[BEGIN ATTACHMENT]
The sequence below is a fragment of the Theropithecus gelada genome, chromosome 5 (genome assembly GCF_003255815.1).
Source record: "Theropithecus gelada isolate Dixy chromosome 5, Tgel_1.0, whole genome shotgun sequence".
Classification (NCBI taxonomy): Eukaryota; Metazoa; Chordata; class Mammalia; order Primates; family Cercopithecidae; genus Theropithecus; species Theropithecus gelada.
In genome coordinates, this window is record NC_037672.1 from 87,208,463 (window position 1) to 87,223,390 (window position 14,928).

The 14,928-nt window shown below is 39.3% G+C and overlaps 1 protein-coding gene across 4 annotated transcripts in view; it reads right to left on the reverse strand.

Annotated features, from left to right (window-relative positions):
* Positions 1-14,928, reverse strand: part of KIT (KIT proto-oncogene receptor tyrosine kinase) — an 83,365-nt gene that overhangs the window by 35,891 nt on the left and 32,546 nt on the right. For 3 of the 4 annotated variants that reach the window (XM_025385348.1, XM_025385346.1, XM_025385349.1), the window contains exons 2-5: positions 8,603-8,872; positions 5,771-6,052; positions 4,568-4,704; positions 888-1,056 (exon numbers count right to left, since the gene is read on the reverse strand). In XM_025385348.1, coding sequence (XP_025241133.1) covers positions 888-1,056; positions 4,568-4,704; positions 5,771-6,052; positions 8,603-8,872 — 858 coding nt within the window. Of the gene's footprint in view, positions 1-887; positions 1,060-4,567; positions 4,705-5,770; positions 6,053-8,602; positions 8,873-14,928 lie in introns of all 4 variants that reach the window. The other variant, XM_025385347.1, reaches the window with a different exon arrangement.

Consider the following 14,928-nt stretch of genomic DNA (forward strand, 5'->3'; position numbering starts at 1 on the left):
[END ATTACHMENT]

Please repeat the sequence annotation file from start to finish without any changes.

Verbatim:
The sequence below is a fragment of the Theropithecus gelada genome, chromosome 5 (genome assembly GCF_003255815.1).
Source record: "Theropithecus gelada isolate Dixy chromosome 5, Tgel_1.0, whole genome shotgun sequence".
Classification (NCBI taxonomy): Eukaryota; Metazoa; Chordata; class Mammalia; order Primates; family Cercopithecidae; genus Theropithecus; species Theropithecus gelada.
In genome coordinates, this window is record NC_037672.1 from 87,208,463 (window position 1) to 87,223,390 (window position 14,928).

The 14,928-nt window shown below is 39.3% G+C and overlaps 1 protein-coding gene across 4 annotated transcripts in view; it reads right to left on the reverse strand.

Annotated features, from left to right (window-relative positions):
* Positions 1-14,928, reverse strand: part of KIT (KIT proto-oncogene receptor tyrosine kinase) — an 83,365-nt gene that overhangs the window by 35,891 nt on the left and 32,546 nt on the right. For 3 of the 4 annotated variants that reach the window (XM_025385348.1, XM_025385346.1, XM_025385349.1), the window contains exons 2-5: positions 8,603-8,872; positions 5,771-6,052; positions 4,568-4,704; positions 888-1,056 (exon numbers count right to left, since the gene is read on the reverse strand). In XM_025385348.1, coding sequence (XP_025241133.1) covers positions 888-1,056; positions 4,568-4,704; positions 5,771-6,052; positions 8,603-8,872 — 858 coding nt within the window. Of the gene's footprint in view, positions 1-887; positions 1,060-4,567; positions 4,705-5,770; positions 6,053-8,602; positions 8,873-14,928 lie in introns of all 4 variants that reach the window. The other variant, XM_025385347.1, reaches the window with a different exon arrangement.

Consider the following 14,928-nt stretch of genomic DNA (forward strand, 5'->3'; position numbering starts at 1 on the left):